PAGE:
Sidebotham dismissed his son's idea, but it turned out to be right: mice do sing. In addition to the audible squeaks for which they are known, the rodents produce more-elaborate vocalizations reminiscent of birdsong, but at a frequency far beyond the limits of human hearing. In 2005, Timothy Holy, a neuroscientist at Washington University in St. Louis, and colleagues defined these ultrasonic vocalizations as songs using measures similar to those that researchers employ to distinguish songs from isolated calls in birds (PLOS Biol, 3:e386). "It was really when I wrote an algorithm that allowed me to shift the pitch of these calls that the analogy to bird songs became apparent," Holy says. He described the mouse high-frequency vocalizations as "distinct syllable types uttered in sequences, and some sort of temporal patterning," just like bird songs. Building on Holy's work, neurobiologist Erich Jarvis and colleagues found that male mice sing complex ultrasonic songs to attract mates. (See "Singing in the Brain.")


Monkey business forces a rethink on human evolution

© Jeffrey Phillips
When did a human-like mind first emerge, setting its owner on a path distinct to that of other apes?

We paleoanthropologists have long looked to tool use as the marker - particularly the appearance of a cutting tool known as a flake.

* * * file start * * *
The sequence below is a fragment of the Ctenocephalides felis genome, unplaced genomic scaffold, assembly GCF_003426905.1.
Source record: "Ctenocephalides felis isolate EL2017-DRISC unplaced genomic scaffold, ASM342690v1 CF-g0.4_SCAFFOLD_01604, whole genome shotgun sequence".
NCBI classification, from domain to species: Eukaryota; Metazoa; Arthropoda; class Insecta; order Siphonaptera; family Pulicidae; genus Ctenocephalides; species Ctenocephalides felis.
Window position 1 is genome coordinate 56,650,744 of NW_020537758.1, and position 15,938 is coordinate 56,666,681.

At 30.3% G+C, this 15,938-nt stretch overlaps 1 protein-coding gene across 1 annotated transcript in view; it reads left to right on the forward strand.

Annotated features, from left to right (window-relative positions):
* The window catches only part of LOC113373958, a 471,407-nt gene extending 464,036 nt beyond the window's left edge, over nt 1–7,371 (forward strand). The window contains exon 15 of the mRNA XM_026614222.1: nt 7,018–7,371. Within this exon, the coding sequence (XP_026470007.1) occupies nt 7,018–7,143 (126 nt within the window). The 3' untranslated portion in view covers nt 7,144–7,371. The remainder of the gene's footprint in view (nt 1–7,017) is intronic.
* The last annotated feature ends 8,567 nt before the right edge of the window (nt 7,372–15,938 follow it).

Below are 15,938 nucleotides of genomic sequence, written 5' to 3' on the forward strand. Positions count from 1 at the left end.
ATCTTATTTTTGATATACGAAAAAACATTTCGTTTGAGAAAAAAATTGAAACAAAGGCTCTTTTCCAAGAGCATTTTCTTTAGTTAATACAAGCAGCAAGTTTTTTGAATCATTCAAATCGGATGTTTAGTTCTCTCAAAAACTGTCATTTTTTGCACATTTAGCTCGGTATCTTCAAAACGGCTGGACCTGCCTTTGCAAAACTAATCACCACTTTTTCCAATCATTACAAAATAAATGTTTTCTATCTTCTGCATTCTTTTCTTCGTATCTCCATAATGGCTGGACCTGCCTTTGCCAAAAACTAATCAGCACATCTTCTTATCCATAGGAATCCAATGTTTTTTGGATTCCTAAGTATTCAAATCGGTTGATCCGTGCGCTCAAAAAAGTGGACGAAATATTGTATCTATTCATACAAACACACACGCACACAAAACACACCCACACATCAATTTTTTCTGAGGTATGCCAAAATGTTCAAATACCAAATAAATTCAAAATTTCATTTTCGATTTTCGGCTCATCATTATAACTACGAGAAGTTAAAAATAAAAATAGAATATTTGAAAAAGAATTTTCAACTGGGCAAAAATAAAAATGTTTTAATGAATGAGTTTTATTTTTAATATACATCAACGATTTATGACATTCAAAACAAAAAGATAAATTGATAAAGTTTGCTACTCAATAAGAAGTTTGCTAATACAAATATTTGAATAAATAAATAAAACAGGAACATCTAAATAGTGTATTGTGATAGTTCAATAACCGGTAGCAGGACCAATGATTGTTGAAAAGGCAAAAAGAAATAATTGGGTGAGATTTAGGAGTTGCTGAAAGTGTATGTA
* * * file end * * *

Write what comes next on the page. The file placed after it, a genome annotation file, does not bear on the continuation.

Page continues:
It now seems we were wrong.

Recent research published in Nature by a team led by Tomos Proffitt at the University of Oxford shows that capuchin monkeys regularly produce sharp-edged flakes indistinguishable from those made by early hominins.

Could these South American simians be taking the same first steps that eventually delivered the spanner, wheel and smartphone? As it turns out, no. The flakes are produced by accident when the monkeys smash rocks together. Nonetheless, the capuchins have thrown a spanner in the works for archaeologists.

Since the flakes they make are not tools at all, we can no longer assume the flakes found in the archaeological record are tools either.

We know that monkeys can make tools of other kinds, of course. Ever since British primatologist Jane Goodall's pioneering work in the 1960s, we have known our chimpanzee cousins use tools to shell nuts and to fish for termites.